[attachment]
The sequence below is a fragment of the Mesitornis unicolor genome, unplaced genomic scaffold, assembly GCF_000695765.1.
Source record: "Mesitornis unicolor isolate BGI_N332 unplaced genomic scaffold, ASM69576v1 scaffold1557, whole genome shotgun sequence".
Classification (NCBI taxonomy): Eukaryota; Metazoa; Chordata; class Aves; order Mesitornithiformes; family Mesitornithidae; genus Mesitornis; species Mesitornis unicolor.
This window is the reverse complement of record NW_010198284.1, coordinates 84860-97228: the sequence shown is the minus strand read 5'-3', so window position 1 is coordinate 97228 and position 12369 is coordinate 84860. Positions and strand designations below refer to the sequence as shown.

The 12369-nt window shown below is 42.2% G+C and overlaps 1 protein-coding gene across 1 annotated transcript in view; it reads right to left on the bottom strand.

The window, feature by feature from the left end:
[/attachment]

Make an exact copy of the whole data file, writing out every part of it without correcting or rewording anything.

The sequence below is a fragment of the Mesitornis unicolor genome, unplaced genomic scaffold, assembly GCF_000695765.1.
Source record: "Mesitornis unicolor isolate BGI_N332 unplaced genomic scaffold, ASM69576v1 scaffold1557, whole genome shotgun sequence".
Classification (NCBI taxonomy): Eukaryota; Metazoa; Chordata; class Aves; order Mesitornithiformes; family Mesitornithidae; genus Mesitornis; species Mesitornis unicolor.
This window is the reverse complement of record NW_010198284.1, coordinates 84860-97228: the sequence shown is the minus strand read 5'-3', so window position 1 is coordinate 97228 and position 12369 is coordinate 84860. Positions and strand designations below refer to the sequence as shown.

The 12369-nt window shown below is 42.2% G+C and overlaps 1 protein-coding gene across 1 annotated transcript in view; it reads right to left on the bottom strand.

The window, feature by feature from the left end: